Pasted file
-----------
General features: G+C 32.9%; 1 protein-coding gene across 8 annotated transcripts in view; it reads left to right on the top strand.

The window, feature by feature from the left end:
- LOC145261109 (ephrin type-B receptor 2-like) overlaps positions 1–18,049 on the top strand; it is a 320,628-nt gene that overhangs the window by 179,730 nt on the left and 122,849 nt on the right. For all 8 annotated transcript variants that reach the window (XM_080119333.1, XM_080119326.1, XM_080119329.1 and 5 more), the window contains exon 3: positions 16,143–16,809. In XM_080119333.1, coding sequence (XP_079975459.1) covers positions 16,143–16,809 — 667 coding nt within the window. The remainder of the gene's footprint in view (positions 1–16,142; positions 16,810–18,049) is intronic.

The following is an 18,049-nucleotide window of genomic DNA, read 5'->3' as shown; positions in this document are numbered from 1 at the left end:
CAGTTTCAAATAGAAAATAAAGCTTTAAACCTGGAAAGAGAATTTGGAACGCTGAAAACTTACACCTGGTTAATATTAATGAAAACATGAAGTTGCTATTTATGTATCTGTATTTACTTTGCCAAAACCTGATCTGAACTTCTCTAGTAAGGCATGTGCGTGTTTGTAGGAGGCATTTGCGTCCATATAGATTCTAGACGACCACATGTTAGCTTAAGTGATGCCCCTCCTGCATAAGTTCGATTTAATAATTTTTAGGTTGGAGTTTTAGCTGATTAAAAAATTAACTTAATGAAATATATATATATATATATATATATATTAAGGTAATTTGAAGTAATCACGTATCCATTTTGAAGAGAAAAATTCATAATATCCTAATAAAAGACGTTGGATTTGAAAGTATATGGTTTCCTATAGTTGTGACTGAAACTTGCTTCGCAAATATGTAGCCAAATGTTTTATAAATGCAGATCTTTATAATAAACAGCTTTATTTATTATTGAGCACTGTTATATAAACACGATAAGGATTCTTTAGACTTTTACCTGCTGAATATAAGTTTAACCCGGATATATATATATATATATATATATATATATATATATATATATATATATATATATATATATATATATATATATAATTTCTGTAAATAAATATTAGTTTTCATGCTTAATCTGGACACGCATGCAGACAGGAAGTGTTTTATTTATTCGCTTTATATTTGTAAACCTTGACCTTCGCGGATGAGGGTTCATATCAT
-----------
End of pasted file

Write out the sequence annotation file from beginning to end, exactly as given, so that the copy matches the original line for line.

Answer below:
General features: G+C 32.9%; 1 protein-coding gene across 8 annotated transcripts in view; it reads left to right on the top strand.

The window, feature by feature from the left end:
- LOC145261109 (ephrin type-B receptor 2-like) overlaps positions 1–18,049 on the top strand; it is a 320,628-nt gene that overhangs the window by 179,730 nt on the left and 122,849 nt on the right. For all 8 annotated transcript variants that reach the window (XM_080119333.1, XM_080119326.1, XM_080119329.1 and 5 more), the window contains exon 3: positions 16,143–16,809. In XM_080119333.1, coding sequence (XP_079975459.1) covers positions 16,143–16,809 — 667 coding nt within the window. The remainder of the gene's footprint in view (positions 1–16,142; positions 16,810–18,049) is intronic.

The following is an 18,049-nucleotide window of genomic DNA, read 5'->3' as shown; positions in this document are numbered from 1 at the left end:
CAGTTTCAAATAGAAAATAAAGCTTTAAACCTGGAAAGAGAATTTGGAACGCTGAAAACTTACACCTGGTTAATATTAATGAAAACATGAAGTTGCTATTTATGTATCTGTATTTACTTTGCCAAAACCTGATCTGAACTTCTCTAGTAAGGCATGTGCGTGTTTGTAGGAGGCATTTGCGTCCATATAGATTCTAGACGACCACATGTTAGCTTAAGTGATGCCCCTCCTGCATAAGTTCGATTTAATAATTTTTAGGTTGGAGTTTTAGCTGATTAAAAAATTAACTTAATGAAATATATATATATATATATATATATATTAAGGTAATTTGAAGTAATCACGTATCCATTTTGAAGAGAAAAATTCATAATATCCTAATAAAAGACGTTGGATTTGAAAGTATATGGTTTCCTATAGTTGTGACTGAAACTTGCTTCGCAAATATGTAGCCAAATGTTTTATAAATGCAGATCTTTATAATAAACAGCTTTATTTATTATTGAGCACTGTTATATAAACACGATAAGGATTCTTTAGACTTTTACCTGCTGAATATAAGTTTAACCCGGATATATATATATATATATATATATATATATATATATATATATATATATATATATATATATATATATATATATAATTTCTGTAAATAAATATTAGTTTTCATGCTTAATCTGGACACGCATGCAGACAGGAAGTGTTTTATTTATTCGCTTTATATTTGTAAACCTTGACCTTCGCGGATGAGGGTTCATATCAT